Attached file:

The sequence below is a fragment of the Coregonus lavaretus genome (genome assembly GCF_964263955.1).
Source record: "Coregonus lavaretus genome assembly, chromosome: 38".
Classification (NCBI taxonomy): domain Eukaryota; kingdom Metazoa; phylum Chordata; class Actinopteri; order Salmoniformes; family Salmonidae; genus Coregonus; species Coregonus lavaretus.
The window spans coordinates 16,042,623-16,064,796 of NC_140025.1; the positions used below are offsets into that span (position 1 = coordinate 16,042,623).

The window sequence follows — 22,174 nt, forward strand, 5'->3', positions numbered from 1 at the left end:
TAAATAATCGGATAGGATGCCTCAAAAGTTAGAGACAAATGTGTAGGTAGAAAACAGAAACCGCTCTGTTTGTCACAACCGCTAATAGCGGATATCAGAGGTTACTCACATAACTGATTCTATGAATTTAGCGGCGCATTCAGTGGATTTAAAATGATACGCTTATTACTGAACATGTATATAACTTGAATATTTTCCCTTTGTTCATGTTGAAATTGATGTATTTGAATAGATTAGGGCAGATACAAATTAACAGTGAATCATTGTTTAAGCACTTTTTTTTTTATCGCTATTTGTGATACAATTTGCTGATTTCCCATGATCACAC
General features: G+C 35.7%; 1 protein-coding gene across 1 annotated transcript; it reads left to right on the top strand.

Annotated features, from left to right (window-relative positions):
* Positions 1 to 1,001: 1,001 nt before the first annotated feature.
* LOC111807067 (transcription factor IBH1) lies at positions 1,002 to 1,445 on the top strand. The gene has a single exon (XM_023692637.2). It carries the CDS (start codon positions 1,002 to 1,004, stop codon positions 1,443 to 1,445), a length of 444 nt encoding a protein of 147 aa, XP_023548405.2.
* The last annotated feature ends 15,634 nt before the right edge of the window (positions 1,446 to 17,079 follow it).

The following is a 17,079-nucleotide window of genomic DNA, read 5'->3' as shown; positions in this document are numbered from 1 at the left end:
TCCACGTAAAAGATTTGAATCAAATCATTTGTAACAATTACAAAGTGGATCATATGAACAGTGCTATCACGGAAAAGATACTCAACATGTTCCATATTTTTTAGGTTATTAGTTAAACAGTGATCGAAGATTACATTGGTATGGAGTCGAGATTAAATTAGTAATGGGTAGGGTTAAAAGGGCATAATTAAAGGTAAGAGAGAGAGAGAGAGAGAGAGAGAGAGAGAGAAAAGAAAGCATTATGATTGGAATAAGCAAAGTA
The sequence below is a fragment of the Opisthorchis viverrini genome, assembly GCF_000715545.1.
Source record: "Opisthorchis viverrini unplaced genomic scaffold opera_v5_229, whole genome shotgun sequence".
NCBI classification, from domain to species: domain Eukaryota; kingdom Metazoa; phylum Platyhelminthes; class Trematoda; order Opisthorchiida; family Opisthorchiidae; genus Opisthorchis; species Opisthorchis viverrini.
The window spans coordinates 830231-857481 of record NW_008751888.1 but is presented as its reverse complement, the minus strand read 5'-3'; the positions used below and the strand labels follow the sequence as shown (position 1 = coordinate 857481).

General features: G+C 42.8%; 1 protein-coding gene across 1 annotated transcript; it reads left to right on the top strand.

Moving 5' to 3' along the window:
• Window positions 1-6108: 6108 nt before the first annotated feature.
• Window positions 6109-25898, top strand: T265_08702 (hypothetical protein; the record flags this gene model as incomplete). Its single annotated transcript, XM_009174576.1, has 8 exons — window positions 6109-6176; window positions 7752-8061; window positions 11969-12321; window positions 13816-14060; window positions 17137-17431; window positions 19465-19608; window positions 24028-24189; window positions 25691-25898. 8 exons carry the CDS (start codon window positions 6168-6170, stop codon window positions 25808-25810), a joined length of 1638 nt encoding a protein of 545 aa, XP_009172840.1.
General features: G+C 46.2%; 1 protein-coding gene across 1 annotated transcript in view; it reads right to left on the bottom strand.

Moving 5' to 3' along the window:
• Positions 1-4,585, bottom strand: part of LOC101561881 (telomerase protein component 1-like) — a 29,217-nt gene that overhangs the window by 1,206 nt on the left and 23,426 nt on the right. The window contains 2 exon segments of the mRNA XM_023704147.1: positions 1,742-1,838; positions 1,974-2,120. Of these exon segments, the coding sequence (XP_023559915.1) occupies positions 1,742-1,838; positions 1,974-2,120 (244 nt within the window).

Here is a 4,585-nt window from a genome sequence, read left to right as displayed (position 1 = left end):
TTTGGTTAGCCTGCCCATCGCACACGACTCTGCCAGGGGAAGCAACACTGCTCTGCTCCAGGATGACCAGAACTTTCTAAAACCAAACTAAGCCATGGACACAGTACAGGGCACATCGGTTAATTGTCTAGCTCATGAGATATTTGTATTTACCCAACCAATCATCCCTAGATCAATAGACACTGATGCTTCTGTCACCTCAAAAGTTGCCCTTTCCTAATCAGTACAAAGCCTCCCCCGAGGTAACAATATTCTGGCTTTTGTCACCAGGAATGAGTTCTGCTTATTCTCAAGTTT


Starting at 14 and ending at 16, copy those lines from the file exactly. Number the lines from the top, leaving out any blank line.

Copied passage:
The sequence below is a fragment of the Opisthorchis viverrini genome, assembly GCF_000715545.1.
Source record: "Opisthorchis viverrini unplaced genomic scaffold opera_v5_229, whole genome shotgun sequence".
NCBI classification, from domain to species: domain Eukaryota; kingdom Metazoa; phylum Platyhelminthes; class Trematoda; order Opisthorchiida; family Opisthorchiidae; genus Opisthorchis; species Opisthorchis viverrini.